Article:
You will also see many conifer-like trees with long, thin, drooping green branches on the last section of the walk. Depending on the season, these trees may have small, fleshy, red-orange fruits with a green seed embedded in them. These are known as Native Cherriesalso (Exocarpus cupressiformis) which are edible when ripe. Give one a try when you are there! They really are quite tasty.
You will likely see many Banksias in flower on the Tasman Peninsula. These are Silver Banksias (B. marginata – also found in VIC, NSW, ACT, and SA). They may grow up to 9m in height but will start to produce flowers as soon as they are over 1m tall. Silver Banksias are significant producers of nectar for birds and insects in this region. You will hear the “eee-gypt” call of the Crescent Honeyeater around the Banksias.
The Tasman Peninsula and the 3 Capes area is a haven for wildlife from the tiniest of Pygmy possums to wombats, Seals, Whales, Dolphins, Tasmanian Devils and wallabies.
Long-Nosed Fur Seals (Arctocephalus forsteri) are becoming more common to the area now they are not hunted. Approx. 75 – 100 individuals may be hauled out here. During the 1800s, these fur seals were hunted almost to extinction for their thick fur coats. They are now slowly recovering. This species is found in Tasmania, Western Australia, South Australia, and New Zealand. In Tasmanian waters, it mainly occurs on the west and south coasts. Only a small number of long-nosed fur seals (also sometimes known as the New Zealand fur seal) breed on remote islands off the south coast. The total population in Tasmania is 350 – 450. About 100 pups are born annually. Australia-wide, the population is estimated to be 58,000. Their main prey includes redbait, jack mackerel, and lantern fish. They also eat seabirds such as little penguins and shearwaters.
There are two wallaby species in the peninsula, the endemic Tasmanian pademelon found nowhere else on earth and Bennetts wallabies. They are easy to spot as you walk as their numbers are fairly high now that they are protected.
The Tasmanian bettong and Long-nosed potoroo, also both macropods, are more likely to be seen at night, possibly around your accommodations. Macropods are the common name given to marsupials that generally have largish hind legs.
Through the day you are likely to spot Echidnas, Blue-tongue lizards sunning themselves and a wide variety of other fauna. Echidnas are monotremes, egg laying mammals, the other being platypus. Their spiky exterior is the defence to any threat from predators.
Birdlife includes Tasmanian rosellas, Tasmanian native hens and White-bellied sea eagles which breed on the peninsula. If you look hard owls and tawny frogmouth roosting in the trees, even through the day.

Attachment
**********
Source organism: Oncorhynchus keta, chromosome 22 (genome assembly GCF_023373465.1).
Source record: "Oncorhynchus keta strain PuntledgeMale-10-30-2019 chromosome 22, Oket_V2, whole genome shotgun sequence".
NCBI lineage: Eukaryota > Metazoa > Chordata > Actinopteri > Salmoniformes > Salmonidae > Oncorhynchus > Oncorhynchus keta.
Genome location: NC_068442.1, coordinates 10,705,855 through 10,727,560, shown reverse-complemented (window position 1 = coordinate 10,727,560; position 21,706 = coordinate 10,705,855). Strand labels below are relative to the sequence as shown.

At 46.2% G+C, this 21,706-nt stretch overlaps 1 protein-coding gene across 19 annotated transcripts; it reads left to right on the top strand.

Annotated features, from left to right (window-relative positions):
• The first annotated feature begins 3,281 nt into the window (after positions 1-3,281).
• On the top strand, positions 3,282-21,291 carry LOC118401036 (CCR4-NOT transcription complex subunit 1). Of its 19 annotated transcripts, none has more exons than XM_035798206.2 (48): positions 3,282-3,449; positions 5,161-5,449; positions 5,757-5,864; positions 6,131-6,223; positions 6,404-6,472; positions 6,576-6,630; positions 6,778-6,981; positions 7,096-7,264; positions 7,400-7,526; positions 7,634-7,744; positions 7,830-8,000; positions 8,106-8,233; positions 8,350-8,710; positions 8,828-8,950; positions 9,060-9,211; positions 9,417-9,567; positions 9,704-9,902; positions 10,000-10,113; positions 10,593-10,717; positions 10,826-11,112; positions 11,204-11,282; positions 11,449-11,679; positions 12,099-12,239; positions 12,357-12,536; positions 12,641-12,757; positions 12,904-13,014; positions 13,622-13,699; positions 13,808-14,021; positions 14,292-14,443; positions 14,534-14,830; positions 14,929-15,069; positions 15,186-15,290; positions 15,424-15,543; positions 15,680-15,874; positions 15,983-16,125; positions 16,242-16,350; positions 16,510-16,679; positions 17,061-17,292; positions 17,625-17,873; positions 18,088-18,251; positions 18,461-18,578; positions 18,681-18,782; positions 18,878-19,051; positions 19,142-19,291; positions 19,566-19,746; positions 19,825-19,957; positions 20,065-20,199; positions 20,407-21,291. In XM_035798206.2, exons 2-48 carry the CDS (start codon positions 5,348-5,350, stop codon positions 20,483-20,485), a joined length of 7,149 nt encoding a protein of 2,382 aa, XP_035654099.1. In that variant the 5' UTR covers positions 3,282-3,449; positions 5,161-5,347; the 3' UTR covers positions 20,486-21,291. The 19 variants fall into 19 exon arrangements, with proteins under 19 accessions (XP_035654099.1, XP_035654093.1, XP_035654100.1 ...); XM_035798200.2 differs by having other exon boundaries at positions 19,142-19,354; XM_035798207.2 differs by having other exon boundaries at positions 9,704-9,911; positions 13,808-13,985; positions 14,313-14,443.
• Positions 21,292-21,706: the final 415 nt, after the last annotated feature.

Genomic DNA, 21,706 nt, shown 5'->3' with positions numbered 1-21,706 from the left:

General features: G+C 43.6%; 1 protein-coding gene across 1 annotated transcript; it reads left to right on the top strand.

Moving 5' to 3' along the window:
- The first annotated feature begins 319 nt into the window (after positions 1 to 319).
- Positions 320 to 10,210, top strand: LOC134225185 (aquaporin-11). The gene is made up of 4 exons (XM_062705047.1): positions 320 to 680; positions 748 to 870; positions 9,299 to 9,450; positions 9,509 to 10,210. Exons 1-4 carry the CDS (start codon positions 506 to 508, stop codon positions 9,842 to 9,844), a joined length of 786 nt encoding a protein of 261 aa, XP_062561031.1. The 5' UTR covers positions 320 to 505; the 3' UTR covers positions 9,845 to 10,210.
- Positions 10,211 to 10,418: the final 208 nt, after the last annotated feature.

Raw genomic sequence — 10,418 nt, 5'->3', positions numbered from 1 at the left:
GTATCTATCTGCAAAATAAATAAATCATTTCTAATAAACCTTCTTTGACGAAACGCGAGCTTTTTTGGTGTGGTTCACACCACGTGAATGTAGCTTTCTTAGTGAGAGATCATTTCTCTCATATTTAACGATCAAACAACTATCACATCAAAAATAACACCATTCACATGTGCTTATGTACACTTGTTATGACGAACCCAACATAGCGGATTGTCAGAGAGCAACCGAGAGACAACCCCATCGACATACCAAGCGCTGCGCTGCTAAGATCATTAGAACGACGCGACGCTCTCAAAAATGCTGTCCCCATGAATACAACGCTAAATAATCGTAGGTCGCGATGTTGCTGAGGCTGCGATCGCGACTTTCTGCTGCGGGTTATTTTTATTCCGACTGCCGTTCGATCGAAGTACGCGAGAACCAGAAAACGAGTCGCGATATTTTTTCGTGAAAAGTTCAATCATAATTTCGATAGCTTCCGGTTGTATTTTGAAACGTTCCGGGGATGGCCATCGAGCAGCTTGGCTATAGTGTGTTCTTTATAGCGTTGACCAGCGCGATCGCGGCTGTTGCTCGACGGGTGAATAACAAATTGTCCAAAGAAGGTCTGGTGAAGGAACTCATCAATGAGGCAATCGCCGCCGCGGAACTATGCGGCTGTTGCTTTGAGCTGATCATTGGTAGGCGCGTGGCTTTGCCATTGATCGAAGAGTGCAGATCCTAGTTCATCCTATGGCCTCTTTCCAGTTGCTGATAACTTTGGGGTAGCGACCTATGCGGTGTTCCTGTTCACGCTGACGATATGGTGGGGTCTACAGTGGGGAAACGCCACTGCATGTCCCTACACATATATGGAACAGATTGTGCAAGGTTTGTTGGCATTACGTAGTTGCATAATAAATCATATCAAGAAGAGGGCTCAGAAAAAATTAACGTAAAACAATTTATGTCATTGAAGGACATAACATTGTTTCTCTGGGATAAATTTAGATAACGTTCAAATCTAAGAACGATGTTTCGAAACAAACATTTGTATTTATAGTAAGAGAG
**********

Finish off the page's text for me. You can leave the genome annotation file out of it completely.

Common wombats are prolific in the area, although generally nocturnal, they can be seen before dusk scratching away searching and foraging for food. A koala’s closest living relative they can actually grow up to 1.3m long and weigh up to 35 kgs. Interestingly they have been clocked running at speeds of 40 km per hour and their poo is cube-shaped.
Tasmanian devils have a fearsome reputation but they are actually shy. These were reintroduced by Tasmanian Parks. They are a marsupial with sharp teeth and an otherwordly howl, which led to them to being called a devil by the early settlers. Devils are carnivores and can weigh up to 14kgs, however they mostly eat carrion, but they do hunt down snakes, birds, insects and fish.
Lastly, it is worth mentioning the common brushtail and ringtail possums, they are loving it on the peninsula, with limited predation, previously mostly by humans, they are easy to spot in the evening in eucalypt trees that surround the accommodations.
Transport from Melbourne and on the track:
The climate on the Tasman Peninsula and the Three Capes is temperate.
The 3 Capes self-guided walking holidays is available year-round. However, October through to May are a more suitable and popular time to walk. This is still a lovely time for walking, but it is Tasmania so your need to be prepared with at least a good quality wet weather jacket. Our local guides who live on the Island swear that June and July are also good times to walk also as the weather is often crisp and there is no one around. Please see our What To Bring section in FAQ’s for more information.
For more information please see the Bureau of Meteorology’s information concerning average temperatures and rainfall levels throughout the year.
As with any journey, it is essential to be prepared for your walking holiday. While we will be transporting your luggage from accommodation to accommodation, you will still be carrying a lightweight day pack with you. Here is what we suggest that you carry with you each day:
Now that we have the essentials packed, it is time to think of those additional items that may be worth packing along with you. These may include and are not limited to: